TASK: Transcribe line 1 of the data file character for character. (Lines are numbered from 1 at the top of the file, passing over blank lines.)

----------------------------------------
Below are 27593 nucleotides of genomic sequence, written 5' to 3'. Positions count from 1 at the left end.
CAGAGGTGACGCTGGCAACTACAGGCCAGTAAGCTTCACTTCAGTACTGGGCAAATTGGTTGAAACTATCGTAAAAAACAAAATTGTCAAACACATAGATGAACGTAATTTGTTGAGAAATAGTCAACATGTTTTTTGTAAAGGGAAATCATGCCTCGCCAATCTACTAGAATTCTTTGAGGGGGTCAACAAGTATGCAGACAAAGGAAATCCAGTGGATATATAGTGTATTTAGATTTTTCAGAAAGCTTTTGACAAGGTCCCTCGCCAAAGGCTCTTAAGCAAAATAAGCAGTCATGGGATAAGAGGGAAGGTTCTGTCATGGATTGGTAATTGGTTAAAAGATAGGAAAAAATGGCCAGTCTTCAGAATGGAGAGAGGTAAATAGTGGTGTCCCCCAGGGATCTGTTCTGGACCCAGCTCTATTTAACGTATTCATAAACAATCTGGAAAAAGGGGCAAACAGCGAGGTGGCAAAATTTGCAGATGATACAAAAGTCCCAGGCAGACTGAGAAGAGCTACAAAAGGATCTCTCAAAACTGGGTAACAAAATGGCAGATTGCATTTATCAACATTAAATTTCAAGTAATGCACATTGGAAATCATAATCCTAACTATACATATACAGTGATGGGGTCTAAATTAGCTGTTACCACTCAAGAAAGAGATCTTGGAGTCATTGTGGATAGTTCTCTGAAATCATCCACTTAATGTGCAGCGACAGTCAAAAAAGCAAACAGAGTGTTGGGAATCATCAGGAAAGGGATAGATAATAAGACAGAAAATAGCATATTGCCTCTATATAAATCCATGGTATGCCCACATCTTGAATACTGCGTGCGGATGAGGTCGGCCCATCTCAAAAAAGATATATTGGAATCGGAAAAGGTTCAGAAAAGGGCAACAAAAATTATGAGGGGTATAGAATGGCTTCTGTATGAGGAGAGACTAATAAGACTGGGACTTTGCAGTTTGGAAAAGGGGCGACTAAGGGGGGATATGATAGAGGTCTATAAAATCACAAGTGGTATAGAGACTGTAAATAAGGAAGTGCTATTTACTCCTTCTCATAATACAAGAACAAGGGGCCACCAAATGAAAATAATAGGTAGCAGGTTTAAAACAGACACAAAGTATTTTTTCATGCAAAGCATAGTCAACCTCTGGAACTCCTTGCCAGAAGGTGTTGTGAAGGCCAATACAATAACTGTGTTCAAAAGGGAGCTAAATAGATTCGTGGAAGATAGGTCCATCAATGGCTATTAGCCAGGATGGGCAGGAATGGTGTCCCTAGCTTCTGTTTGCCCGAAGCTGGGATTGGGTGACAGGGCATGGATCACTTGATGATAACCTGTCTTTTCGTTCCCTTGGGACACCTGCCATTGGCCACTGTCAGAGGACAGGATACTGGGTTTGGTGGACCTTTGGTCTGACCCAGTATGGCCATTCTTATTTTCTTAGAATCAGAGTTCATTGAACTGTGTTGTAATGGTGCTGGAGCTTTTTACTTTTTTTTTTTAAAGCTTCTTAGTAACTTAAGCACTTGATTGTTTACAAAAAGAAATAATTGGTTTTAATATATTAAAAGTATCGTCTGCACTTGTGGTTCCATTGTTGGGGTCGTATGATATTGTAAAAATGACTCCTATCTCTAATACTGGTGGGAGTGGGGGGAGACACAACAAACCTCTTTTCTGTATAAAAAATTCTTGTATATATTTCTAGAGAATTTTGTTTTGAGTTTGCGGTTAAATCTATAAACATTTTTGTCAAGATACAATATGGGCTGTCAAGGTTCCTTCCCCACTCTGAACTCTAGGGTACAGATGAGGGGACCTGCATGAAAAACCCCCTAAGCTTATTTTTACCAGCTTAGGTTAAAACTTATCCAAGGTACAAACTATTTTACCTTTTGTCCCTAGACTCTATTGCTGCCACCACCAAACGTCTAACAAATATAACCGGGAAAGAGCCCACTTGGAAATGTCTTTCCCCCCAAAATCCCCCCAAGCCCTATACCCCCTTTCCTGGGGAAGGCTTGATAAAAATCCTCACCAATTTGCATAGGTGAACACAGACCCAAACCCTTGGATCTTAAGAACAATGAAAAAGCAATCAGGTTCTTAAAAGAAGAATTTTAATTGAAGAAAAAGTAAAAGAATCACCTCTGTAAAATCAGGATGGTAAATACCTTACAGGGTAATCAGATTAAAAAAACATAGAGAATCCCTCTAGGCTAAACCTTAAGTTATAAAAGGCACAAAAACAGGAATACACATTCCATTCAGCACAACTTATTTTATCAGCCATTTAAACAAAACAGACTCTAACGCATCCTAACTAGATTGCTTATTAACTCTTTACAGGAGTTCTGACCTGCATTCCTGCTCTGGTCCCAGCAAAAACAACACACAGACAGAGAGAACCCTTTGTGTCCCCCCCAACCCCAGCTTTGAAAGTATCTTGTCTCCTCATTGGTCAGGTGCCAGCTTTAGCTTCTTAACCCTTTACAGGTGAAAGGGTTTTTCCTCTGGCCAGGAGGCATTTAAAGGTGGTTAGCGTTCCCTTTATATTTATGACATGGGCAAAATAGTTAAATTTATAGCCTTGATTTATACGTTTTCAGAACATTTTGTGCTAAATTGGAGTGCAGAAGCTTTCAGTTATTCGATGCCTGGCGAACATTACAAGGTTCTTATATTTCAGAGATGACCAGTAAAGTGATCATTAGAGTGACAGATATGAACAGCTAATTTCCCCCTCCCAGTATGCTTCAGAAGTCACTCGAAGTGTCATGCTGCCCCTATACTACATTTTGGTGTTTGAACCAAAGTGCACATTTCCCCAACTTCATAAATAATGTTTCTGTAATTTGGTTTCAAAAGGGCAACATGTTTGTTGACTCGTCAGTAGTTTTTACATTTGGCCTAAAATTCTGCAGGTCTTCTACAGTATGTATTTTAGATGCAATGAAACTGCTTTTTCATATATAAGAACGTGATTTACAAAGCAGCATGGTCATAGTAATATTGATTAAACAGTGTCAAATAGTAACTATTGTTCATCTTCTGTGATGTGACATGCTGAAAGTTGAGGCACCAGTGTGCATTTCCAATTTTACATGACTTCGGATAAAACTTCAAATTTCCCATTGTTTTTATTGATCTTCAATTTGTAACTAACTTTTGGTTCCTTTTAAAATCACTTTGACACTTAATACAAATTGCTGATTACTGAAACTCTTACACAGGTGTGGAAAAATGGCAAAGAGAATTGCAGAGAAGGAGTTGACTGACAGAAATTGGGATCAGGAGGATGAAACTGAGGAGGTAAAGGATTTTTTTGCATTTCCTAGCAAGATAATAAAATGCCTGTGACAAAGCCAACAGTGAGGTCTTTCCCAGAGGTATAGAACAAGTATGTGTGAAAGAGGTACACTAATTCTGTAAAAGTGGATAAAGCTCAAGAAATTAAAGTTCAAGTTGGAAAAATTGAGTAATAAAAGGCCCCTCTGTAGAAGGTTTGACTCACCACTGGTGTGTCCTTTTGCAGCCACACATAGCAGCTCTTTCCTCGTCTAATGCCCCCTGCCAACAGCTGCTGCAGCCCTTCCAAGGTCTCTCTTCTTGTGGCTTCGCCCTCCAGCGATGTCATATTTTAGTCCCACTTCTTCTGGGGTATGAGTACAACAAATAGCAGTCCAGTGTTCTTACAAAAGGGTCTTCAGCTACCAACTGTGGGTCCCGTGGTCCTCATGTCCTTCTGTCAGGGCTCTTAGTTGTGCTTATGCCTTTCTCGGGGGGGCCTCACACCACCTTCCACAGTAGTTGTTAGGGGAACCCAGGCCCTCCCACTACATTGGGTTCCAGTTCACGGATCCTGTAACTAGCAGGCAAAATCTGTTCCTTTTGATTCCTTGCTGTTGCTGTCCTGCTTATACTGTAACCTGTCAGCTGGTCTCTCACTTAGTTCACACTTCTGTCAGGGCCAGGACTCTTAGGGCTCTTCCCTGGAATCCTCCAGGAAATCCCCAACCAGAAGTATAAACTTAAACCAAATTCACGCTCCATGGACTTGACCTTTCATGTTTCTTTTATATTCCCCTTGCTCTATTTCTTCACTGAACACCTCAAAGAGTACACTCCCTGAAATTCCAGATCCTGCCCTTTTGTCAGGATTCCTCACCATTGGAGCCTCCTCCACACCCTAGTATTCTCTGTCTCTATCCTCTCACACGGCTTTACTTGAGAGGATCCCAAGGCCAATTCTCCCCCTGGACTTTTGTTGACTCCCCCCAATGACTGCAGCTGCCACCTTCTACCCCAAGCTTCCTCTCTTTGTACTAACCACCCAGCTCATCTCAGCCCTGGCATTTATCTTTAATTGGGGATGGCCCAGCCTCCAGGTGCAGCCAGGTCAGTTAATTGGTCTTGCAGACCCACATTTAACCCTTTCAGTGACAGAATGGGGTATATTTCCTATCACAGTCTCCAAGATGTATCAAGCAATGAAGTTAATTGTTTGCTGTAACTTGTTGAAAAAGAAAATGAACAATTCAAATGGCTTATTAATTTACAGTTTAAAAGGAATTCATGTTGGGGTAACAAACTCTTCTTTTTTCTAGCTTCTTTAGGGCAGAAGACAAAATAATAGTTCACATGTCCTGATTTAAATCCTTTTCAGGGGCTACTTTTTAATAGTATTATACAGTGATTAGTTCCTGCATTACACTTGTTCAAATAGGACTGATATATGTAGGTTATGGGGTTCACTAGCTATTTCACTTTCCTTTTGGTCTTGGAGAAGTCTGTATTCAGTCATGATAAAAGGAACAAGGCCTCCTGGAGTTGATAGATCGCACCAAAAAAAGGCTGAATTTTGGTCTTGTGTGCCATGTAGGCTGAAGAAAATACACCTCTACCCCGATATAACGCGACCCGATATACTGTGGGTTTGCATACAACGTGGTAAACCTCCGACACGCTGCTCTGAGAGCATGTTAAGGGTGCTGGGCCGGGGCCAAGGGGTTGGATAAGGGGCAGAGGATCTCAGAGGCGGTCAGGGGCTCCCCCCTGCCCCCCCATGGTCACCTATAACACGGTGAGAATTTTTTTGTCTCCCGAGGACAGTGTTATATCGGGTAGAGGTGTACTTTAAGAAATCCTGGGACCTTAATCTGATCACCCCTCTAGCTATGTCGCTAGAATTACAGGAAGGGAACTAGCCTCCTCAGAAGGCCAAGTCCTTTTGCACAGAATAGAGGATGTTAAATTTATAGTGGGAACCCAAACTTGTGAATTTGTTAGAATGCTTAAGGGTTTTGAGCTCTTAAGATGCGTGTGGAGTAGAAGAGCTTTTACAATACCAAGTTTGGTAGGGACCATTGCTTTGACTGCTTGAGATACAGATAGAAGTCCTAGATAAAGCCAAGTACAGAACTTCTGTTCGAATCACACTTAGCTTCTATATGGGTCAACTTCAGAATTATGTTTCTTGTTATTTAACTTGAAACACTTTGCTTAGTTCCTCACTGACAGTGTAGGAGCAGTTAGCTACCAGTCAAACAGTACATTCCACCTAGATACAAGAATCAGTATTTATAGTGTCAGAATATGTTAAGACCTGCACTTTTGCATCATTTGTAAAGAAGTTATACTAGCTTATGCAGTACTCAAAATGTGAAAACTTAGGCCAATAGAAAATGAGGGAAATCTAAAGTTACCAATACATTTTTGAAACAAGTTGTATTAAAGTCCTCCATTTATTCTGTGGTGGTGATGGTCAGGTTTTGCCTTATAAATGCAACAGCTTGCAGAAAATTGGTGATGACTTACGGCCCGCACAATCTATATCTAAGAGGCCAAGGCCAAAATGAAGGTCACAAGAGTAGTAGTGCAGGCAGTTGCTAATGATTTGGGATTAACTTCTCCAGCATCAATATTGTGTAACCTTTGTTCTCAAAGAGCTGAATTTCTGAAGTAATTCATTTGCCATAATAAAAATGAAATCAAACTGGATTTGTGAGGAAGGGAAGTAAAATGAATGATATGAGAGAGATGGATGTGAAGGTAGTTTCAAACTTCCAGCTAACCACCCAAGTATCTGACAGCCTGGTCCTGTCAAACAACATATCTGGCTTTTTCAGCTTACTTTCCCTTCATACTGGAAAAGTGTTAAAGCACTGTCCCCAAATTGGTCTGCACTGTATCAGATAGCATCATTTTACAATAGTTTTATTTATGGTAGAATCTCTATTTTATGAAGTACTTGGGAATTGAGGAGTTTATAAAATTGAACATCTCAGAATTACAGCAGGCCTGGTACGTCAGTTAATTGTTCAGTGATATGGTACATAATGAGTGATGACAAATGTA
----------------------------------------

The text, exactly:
Below are 27593 nucleotides of genomic sequence, written 5' to 3'. Positions count from 1 at the left end.